Wednesday, January 20, 2010

An Italian Family Classic
Minaste & Beans

This is a family classic. Something my Italian grandmother made, my dad made and something I made weekly for my mom when she was anemic and didn’t want to eat red meat in order to build up the iron in her body. It worked.

When I brought it in one day for lunch, a co-worker called this a "poor man’s Italian soup." It is not really soup, but I will say it is definitely economically feasible. It is increasingly hard to eat healthy for a low price, but four servings of this dish will cost you a total of about $5.

With only six ingredients it is easy to prepare. It is also extremely nutritious without sacrificing great taste, which we all know healthy dishes do sometimes. The spinach and beans will load you up with energy-providing protein and iron and your body will thank you for the amount of vitamins A, C, E and calcium you are getting with each spoonful.

It is hearty and best served on a cold winter day with buttered pieces of a baguette or semolina bread.

3 to 5 cloves of garlic
(The amount depends on your love of garlic; use a minimum of three average sized cloves – I love garlic, so sometimes I use five.)

2, 10-ounce packages of frozen whole leaf spinach
(I know this isn’t fresh spinach and I know you’re going to cut it as it cooks, so why not buy frozen cut leaf spinach or use the fresh version? You can do that, but it won’t taste the same. This recipe has been through decades of trial and error. I highly recommend sticking with the frozen whole leaf spinach.)

1, 15.5-ounce can of cannellini beans

Olive oil
(My grandmother, Philomena, didn’t keep measurements of ingredients like this one. Following her lead, I don’t either. I use enough olive oil to sauté the garlic; maybe cover the bottom of the pan. I do recommend the following as a caution: you can always add more olive oil, but I’ve never been successful at taking it out once I’ve added too much.)

Black Pepper

Putting It Together:
Peel and chop the cloves of garlic

In a two-quart saucepan, in between low to medium heat, sauté the chopped garlic in olive oil with some salt and black pepper (you can also add crushed red pepper flakes here for some heat)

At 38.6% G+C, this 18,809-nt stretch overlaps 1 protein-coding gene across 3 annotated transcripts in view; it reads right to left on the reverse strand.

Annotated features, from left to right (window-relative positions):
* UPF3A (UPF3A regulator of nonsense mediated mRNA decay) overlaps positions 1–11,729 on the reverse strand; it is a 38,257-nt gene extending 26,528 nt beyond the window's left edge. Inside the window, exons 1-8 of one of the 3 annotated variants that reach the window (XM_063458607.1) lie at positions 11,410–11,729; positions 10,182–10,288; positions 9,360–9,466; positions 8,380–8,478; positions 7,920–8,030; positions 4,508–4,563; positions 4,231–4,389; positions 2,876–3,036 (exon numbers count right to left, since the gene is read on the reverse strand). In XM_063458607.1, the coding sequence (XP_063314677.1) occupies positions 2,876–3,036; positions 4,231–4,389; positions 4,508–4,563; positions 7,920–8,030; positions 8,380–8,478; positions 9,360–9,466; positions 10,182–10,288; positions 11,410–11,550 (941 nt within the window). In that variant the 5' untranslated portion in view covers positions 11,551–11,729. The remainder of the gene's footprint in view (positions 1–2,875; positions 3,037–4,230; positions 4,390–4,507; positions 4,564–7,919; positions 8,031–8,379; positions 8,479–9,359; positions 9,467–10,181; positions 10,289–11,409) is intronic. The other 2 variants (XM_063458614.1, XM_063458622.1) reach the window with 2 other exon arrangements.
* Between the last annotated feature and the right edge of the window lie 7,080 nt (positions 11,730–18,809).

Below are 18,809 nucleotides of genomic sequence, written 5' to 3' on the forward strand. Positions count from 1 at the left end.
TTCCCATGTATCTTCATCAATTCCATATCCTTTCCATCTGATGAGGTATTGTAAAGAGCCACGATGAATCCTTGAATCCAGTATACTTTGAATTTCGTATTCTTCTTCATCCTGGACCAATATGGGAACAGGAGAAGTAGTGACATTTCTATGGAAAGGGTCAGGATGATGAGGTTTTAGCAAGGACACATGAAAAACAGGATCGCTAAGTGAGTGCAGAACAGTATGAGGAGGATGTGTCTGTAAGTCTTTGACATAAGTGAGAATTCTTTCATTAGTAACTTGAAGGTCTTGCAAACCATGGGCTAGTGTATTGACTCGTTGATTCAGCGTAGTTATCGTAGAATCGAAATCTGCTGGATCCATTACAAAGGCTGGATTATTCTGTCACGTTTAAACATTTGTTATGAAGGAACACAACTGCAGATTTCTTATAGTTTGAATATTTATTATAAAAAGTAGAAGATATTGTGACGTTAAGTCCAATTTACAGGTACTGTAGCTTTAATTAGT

Add the frozen spinach once the garlic is sautéed. As the spinach cooks, flip the frozen blocks over occasionally and cut the leaves with food scissors. Continue cutting the spinach as it cooks.

Add the cannellini beans once all of the spinach is no longer frozen. Look for movement or simmering in the pot then put it on low heat and stir occasionally for 15 to 20 minutes. Add salt to taste.

Note: This tastes great when it is first cooked and it gets even better as a leftover after all the flavors have spent a night together in the refrigerator.

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Monday, January 11, 2010

1st Williamsburg Cask Ale Festival

On a blistery Friday night, in the greatest city on Earth, OC (Original Crunkster) Oliver Crunk, new friend Mike Z. and myself, met up in the Williamsburg section of Brooklyn to actively participate in the 1st Williamsburg Cask Ale Festival. The fest featured 15 or so cask ales. For those of you unfamiliar with cask ales, you can read all about them, right here. Cask ales tend to pack quite a wallop, so it may not be the best idea to arrive an hour before your drinking buddies and get started by yourself, ie: me. By the time O Crunk and Mike Z arrived I was in rather good spirits.
Although the details of what took place in the next few hours are still a little hazy, one thing that is without question, is that the beer selection was excellent.

Here are a couple descriptions that I wrote in my "notes" on the good ol' Iphone,
  • Dogfish 75 min.- Milton, DE- 7.5%, delicious